I’m a computer guy. So when I’ve thought of memory in the past, I’ve always explained it in those terms; working memory is sort of like RAM and Long term memory is like your hard-drive. This isn’t completely accurate of course, but it’s easier for those that do not understand memory to conceptualize. The problem with that analogy is that one cannot fully appreciate the complexity of memory, though I would suggest it is a bit more accurate than the filing cabinet analogy in that with a hard drive all the pieces of information are fragmented into bits and are spread out onto the disk. When you understand the complex nature of memory, you can then understand how it could create a false memory with just a mere suggestion.
There have been numerous studies that look at this. One of the biggest researcher in the area of false memories is Dr. Elizabeth Loftus of the University of Washington. She has done a number of different studies but one of her more famous is where she successfully implanted a false memory into participants about getting lost in a mall in which an elderly person found them and reunited them with their family. Out of the 24 individuals, 7 of them remembered this false event. She is often credited with starting this research. This suggests that when a person is fed a false memory by those whom they trust, in this case stories from their parents, they are susceptible to recalling things that simply never happened. Another experiment that Loftus conducted had participants view a car accident in which they were told to recall certain facts about what happened. Participants were asked one of two questions, either they were asked how fast the cars were going when they hit each other or they were asked how fast they were going when they smashed into each other. The “hit” group estimated the speed being 34 miles per hour while the “smashed” group estimated that the cars were going about 41 miles per hour. The participants would even then recall seeing things at the scene that did not exist such as glass all over the road (there wasn’t).This is referred to as the misinformation effect.
This all suggest how inaccurate our memories can be when we try to remember specific events and how easily we can succumb to the mere suggestion of another individual with a bit of authority (e.g. parents). After all, we didn’t evolve to remember every detail of an event. It’s not very important to remember the color of the eyes of the lion that’s chasing after you or how many stripes a zebra has. It’s important to remember that big cats can kill you and zebras are a good source of sustenance.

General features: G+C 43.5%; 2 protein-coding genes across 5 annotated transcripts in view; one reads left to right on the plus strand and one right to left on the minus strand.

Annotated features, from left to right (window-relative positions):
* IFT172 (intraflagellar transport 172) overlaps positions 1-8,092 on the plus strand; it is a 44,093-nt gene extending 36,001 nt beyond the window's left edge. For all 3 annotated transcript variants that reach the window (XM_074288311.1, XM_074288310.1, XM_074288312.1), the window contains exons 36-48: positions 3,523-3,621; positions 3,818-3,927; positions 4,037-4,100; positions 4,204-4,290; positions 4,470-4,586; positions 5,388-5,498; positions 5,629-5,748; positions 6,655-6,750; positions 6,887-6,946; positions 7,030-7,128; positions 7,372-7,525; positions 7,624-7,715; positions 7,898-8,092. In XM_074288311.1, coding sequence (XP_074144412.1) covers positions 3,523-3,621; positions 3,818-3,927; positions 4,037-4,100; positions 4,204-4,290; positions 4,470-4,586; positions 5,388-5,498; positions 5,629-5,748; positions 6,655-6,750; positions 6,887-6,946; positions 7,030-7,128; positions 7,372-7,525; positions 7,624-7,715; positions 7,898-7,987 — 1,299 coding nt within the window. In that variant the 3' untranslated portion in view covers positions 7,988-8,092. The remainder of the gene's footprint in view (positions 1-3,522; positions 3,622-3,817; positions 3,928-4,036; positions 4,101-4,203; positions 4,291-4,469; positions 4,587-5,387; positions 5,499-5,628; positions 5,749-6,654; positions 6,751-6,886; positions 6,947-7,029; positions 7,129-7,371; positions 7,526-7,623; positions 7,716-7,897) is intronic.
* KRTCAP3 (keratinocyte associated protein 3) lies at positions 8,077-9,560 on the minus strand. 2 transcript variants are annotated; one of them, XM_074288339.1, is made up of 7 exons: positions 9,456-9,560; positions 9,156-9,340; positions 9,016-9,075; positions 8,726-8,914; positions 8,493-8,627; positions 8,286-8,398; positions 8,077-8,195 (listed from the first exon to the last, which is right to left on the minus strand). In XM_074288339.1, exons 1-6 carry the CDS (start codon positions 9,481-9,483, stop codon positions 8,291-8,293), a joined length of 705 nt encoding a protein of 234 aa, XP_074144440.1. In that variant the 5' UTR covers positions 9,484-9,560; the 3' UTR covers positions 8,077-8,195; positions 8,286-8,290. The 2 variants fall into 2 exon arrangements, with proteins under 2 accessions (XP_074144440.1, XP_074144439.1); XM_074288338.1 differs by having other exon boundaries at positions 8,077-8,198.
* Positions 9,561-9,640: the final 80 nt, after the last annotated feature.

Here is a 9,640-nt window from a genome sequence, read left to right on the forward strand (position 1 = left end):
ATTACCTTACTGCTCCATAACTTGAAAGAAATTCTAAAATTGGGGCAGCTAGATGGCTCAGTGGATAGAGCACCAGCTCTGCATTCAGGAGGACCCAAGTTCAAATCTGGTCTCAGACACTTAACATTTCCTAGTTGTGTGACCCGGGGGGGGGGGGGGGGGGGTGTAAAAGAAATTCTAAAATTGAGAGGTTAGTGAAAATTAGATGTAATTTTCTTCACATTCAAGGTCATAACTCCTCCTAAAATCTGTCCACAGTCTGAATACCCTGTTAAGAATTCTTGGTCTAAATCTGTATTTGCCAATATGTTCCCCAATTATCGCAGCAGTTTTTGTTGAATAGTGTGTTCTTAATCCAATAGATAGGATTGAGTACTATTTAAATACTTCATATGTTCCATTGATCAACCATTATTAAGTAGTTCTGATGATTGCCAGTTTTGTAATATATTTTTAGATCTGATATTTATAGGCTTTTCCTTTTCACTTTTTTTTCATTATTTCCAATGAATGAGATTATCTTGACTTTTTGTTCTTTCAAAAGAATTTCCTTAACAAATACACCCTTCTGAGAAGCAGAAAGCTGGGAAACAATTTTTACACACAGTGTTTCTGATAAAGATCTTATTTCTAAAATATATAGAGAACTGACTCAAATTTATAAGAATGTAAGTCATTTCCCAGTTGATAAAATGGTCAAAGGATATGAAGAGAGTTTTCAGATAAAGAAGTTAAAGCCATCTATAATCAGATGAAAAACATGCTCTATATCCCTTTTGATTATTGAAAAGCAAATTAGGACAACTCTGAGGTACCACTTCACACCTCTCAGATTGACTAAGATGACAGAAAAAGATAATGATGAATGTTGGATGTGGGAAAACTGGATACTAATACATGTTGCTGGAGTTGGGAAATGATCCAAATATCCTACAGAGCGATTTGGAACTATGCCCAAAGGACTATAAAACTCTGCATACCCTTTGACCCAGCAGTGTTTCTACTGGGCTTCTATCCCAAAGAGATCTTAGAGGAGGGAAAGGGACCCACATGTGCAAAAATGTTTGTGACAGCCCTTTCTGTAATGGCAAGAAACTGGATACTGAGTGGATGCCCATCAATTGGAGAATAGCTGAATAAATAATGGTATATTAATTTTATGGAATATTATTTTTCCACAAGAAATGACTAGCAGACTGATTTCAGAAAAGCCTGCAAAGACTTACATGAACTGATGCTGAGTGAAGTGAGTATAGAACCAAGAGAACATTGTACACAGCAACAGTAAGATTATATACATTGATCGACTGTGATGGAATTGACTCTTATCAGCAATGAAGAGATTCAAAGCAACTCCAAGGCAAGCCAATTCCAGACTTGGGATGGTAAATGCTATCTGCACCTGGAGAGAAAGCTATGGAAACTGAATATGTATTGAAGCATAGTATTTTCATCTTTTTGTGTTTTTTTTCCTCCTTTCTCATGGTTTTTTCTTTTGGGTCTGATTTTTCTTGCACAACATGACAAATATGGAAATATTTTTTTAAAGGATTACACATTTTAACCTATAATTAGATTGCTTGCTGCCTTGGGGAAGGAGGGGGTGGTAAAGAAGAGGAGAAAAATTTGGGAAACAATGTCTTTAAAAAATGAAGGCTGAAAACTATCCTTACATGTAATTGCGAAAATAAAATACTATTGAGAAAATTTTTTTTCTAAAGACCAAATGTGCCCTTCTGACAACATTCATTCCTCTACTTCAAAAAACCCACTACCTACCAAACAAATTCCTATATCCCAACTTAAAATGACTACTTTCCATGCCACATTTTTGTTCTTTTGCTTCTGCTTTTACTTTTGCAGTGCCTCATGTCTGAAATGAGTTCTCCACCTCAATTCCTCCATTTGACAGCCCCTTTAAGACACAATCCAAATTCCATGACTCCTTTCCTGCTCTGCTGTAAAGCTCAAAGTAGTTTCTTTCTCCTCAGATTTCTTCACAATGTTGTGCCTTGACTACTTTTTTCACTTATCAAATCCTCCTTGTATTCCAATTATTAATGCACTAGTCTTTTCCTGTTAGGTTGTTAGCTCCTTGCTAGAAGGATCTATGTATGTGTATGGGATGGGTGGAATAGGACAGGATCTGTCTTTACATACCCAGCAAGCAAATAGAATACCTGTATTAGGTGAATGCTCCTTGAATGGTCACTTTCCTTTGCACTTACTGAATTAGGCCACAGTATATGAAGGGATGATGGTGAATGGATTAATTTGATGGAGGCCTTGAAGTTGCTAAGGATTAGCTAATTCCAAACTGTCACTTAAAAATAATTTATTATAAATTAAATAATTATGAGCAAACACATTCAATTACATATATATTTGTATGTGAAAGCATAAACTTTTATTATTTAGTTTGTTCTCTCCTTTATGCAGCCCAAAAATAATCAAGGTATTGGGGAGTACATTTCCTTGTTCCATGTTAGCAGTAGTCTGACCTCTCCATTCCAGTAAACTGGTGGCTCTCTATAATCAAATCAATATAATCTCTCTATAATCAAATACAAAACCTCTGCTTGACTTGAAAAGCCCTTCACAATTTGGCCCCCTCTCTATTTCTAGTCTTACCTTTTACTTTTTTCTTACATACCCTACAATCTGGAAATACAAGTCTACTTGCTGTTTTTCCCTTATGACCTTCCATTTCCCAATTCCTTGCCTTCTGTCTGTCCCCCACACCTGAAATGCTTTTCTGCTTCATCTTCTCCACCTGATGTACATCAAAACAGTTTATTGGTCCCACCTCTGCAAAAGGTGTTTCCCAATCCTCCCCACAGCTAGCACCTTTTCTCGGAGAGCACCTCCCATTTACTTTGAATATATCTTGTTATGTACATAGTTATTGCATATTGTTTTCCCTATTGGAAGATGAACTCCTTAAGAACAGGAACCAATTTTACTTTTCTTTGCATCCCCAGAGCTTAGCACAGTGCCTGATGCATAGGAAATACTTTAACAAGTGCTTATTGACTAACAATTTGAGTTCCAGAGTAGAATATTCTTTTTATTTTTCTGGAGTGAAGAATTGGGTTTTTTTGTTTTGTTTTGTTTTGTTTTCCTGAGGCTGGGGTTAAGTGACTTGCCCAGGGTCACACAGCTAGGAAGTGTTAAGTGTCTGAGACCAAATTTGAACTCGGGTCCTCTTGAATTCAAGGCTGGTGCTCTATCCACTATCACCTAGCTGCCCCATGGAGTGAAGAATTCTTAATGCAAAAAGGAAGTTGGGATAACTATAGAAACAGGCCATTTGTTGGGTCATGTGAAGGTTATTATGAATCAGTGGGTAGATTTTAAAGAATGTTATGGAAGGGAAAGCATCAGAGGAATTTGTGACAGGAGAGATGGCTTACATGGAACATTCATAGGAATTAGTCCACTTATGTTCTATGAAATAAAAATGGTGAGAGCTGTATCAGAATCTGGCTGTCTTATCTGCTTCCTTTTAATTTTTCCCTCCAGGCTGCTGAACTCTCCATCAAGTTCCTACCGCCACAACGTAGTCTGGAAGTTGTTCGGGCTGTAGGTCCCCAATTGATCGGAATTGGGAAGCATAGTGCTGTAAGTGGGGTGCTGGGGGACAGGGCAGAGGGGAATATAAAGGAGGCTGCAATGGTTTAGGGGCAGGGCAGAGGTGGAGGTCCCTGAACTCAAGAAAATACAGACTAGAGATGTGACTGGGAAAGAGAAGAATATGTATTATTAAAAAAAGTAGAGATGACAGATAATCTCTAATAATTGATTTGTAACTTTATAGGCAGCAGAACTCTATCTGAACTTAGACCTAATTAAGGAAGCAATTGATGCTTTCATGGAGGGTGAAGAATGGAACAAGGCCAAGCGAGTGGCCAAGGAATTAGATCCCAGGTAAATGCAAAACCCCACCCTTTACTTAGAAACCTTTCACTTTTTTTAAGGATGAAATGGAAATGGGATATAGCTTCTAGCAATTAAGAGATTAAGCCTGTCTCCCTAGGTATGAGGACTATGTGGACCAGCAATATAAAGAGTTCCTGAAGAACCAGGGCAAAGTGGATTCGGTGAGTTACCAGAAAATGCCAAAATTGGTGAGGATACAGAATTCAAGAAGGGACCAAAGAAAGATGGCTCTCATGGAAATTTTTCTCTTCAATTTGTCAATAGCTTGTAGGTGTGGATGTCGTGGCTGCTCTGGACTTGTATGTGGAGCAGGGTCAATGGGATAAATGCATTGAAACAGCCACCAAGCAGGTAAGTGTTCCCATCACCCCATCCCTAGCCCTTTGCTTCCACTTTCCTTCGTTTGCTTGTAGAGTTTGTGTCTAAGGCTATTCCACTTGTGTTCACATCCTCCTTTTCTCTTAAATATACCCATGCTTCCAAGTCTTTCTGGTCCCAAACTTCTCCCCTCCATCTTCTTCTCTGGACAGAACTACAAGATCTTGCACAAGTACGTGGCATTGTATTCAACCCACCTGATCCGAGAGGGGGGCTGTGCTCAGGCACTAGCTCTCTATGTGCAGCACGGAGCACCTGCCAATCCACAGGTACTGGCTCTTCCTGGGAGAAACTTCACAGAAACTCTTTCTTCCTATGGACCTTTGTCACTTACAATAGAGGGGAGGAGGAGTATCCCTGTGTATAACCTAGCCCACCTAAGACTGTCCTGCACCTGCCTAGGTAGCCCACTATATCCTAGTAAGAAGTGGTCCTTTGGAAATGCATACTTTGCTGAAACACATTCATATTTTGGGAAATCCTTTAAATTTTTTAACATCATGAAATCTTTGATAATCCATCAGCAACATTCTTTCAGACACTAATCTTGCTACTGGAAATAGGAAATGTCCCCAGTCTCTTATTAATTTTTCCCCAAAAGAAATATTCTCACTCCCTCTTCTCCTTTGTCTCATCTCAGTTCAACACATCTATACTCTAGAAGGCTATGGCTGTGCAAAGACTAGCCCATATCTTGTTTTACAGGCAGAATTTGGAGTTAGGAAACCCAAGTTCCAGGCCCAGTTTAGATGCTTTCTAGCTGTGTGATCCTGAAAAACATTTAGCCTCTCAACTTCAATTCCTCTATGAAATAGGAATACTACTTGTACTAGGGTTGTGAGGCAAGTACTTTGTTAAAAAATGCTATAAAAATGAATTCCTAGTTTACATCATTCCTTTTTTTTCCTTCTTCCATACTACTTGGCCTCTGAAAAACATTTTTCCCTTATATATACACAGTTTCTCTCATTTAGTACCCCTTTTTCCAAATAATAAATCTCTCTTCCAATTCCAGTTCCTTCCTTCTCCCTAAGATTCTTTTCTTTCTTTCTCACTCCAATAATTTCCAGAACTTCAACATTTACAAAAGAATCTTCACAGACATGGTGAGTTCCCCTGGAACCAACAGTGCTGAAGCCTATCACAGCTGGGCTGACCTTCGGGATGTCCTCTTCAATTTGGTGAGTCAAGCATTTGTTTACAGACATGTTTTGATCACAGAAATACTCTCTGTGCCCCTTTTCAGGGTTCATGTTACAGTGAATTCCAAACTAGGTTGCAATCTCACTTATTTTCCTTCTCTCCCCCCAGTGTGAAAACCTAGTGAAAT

So then, what happens if we take this understanding and throw it into criminal investigations? I present to you, the case of Michael Crowe:
Let’s be clear, these detectives were not merely suggesting that he had committed the murder of his sister, they went in already having decided that this 14 year old was guilty and they were determined to make him confess. They obviously succeeded. This was a much higher stakes event than what Loftus had done with her participants; one could rightfully argue that this could have an impact on false memories. The article at the top of the page brings into the discussion an experiment that was conducted where participants were given a false story of them having committed a crime that led to police involvement. They modeled their experiment after Loftus’ work that was described above, in that they asked the parents to write about the participants past and then they threw in the false story. After a time, they were asked to remember events from their childhood and 70% of the participants (yes, 70%) remembered the false crime as if they had actually committed the crime. They didn’t just remember the event, they created elaborate stories about it.
This begs the question of how many innocent individuals have confessed to things that they have never done. In 2003, false confessions were the number one reason for wrongful convictions. Since 2000, there have been about 317 exonerations made by new DNA testing. About 30% of those (roughly 95 people) made false confessions and 18 of those were on death row.
Questioning suspects is a needed part of the criminal justice system. However, with what we have discussed, we can see how much we are susceptible to false memories. Those doing the questioning must be trained to do so in a way that reduces the risk of false confessions because they have real and severe consequences.
Elizabeth Loftus’ TEDtalk